A Voodoo Zombie is the servant of a bokor (or voodoo sorcerer). The potential zombie is given two drugs. The first slows down their metabolism and induces a death-like state. The second is a dissociative chemical, that muddles the brain. In addition to the drugs, the intended zombie may be buried alive, and often has a ritual of some sort performed over them. One can expect psychological trauma or the power of suggestion to play a part as well. The result is a slow-thinking slave that believes they are dead and must serve the will of the bokor who raised them.
Obviously, this sort of zombie is not necessarily undead but may or may not have had his soul sucked out and put in a soul jar.
In fiction, they may be depicted as a dim-witted serial killer, mindless automoton, or chemically neutered servant. The cause is magic, psychological, or chemical, and not viral. As such, this form of zombie-ism is not going to be spread by bite. They are likely to have the Zombie Gait, though. They lack the standard strengths and vulnerabilities of movie zombies.
The caribbean zombie generally may be a metaphor for the horrors of slavery - and for the mindset that allows a slave to become innured to his lot and give up all hope of being free. This becomes more terrible still when the zombies are actually undead - when this happens, the slave comes to realise that even when dead he will not find any rest from labour, but will find himself toiling in the plantations again before his body is even cold.
Pirates once sailed the same Caribbean islands where Voodoo developed. Therefore, it's not too big a stretch for Voodoo Zombies to also be Zombie Pirates or vice-versa. This may be hampered by the tradition that a zombie could be paralysed by the sight of the sea (which would probably have made them rather hard to use on some Carribean islands) and its curse broken if it tasted salt (which may be why they are often depicted with their mouths sewn up).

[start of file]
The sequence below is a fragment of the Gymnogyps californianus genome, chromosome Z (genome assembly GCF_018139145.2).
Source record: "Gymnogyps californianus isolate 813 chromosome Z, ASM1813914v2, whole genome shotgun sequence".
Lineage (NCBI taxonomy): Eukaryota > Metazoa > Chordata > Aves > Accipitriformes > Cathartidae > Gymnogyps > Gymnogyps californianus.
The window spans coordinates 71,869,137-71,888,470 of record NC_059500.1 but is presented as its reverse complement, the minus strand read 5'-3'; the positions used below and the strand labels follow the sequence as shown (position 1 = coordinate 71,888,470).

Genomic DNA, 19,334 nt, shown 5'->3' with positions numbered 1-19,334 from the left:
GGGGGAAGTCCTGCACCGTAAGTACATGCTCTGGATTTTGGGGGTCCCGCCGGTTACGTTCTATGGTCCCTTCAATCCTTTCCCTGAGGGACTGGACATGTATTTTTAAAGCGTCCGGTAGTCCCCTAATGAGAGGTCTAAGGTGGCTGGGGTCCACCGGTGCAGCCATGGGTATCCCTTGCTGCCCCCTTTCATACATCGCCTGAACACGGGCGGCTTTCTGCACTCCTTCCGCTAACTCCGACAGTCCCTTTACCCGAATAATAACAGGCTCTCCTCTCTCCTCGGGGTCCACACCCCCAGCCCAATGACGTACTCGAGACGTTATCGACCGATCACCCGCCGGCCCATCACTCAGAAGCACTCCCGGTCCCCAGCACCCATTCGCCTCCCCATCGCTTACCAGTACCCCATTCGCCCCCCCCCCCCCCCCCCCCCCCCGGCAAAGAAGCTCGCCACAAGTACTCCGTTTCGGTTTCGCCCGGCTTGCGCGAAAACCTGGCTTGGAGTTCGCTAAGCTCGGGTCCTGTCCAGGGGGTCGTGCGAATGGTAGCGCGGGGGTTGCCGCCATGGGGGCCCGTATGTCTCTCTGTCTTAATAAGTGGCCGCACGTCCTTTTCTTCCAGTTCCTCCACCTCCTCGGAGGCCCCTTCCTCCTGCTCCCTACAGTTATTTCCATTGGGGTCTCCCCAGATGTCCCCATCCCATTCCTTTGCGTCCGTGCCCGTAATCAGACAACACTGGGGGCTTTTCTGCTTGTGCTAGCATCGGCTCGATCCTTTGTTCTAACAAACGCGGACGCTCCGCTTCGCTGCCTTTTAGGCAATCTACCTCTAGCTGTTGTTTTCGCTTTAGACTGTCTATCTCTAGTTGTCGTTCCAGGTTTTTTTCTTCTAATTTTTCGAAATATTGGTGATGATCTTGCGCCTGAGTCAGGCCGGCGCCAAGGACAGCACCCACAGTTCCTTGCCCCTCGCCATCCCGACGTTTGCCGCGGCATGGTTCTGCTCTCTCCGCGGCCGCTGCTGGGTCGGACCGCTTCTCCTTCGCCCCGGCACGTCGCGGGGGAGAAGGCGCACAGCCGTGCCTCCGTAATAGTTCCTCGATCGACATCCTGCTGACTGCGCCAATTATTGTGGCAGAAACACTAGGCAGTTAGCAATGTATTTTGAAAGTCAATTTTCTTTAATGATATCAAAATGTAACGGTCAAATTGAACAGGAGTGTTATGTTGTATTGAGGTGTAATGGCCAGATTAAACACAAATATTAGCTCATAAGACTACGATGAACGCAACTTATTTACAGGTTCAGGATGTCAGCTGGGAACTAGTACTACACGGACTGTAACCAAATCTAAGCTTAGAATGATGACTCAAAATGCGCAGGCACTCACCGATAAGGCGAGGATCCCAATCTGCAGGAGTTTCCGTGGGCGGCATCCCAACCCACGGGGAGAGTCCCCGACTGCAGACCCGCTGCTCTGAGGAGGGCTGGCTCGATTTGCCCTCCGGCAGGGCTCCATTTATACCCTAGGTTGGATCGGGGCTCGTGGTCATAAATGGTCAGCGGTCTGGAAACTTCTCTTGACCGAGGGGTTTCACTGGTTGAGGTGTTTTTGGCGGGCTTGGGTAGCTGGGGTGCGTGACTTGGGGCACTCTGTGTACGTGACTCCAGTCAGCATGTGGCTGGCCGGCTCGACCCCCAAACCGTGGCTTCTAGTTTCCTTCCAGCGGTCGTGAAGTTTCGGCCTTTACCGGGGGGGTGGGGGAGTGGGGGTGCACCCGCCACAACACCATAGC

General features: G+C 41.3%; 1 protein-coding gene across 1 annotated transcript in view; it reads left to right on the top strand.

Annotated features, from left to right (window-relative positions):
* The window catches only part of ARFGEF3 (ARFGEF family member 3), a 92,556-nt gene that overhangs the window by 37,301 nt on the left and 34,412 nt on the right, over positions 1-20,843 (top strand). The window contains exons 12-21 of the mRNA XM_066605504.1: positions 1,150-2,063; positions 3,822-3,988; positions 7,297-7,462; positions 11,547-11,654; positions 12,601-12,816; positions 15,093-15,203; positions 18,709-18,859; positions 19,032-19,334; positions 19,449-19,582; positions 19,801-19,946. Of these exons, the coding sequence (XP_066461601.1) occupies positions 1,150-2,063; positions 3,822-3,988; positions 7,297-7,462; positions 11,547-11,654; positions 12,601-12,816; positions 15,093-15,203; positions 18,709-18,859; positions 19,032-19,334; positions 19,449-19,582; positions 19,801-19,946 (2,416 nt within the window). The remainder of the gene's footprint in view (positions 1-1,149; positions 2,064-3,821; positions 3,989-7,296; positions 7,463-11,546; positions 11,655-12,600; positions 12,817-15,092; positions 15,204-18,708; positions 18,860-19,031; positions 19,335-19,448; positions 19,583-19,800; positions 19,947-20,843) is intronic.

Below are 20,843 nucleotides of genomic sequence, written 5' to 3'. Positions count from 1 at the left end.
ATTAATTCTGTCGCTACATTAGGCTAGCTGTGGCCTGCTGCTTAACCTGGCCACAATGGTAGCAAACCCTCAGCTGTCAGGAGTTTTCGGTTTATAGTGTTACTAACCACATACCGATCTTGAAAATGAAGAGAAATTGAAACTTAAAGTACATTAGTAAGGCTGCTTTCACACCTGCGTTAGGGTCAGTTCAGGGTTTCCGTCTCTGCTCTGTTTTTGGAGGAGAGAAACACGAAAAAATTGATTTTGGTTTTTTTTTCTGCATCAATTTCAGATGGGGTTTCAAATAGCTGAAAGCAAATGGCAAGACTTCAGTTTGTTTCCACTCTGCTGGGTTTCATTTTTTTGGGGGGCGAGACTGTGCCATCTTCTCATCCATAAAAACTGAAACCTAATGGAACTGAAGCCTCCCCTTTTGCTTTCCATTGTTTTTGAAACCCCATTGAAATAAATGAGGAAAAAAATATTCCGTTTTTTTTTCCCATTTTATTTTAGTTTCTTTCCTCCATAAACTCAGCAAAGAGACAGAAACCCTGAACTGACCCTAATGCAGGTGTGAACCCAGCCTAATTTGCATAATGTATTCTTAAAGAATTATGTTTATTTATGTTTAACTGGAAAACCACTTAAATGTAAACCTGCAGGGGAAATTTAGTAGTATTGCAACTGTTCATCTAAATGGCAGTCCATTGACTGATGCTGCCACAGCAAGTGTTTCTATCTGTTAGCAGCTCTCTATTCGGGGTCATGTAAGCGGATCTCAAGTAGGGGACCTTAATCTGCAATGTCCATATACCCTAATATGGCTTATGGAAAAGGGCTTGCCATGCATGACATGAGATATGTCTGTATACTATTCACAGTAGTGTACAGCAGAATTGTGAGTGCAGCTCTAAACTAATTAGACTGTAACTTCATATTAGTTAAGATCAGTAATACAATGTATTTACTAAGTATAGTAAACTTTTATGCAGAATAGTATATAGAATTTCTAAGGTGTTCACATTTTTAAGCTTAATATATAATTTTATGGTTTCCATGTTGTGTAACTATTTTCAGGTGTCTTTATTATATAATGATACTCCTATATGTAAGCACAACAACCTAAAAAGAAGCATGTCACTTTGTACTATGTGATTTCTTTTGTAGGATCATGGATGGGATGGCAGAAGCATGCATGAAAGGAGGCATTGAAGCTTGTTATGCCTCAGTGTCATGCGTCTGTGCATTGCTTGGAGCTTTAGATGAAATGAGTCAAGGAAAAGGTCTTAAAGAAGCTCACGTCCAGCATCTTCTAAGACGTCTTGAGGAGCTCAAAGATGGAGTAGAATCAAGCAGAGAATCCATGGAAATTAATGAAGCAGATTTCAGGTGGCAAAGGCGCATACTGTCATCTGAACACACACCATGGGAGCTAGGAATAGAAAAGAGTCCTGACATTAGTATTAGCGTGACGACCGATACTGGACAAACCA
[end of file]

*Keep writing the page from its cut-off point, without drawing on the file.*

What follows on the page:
Game and Story Use
- This is where the zombies depicted in D&D drew their inspiration way back in the 70s. Getting in touch with the roots can help put some flavor back into your campaign.
- May be a good fit for a low-magic campaign, one where a Doubting Thomas needs a little shaking up.
- Can justify why the mooks are slow and stupid.
- The drug enduced hypnosis/actual magic thing can be kept fuzzy - as can the enslaved/undead thing. The Agent Scully of the team might need quite a bit of convincing … rightly or wrongly as it occurs.
- For low end magic, the drugging and burial may assist in undermining the victim's ability to resist the magical attack which binds them to the bokor's service (with or without removing their soul).
- Carribbean zombies are often used as slave labour - this can be exported to other settings with menial, unskilled tasks in a variety of settings being performed by the undead. Traditionally this would be agricultural work, but could easily be changed to industrial tasks or even rowing a galley.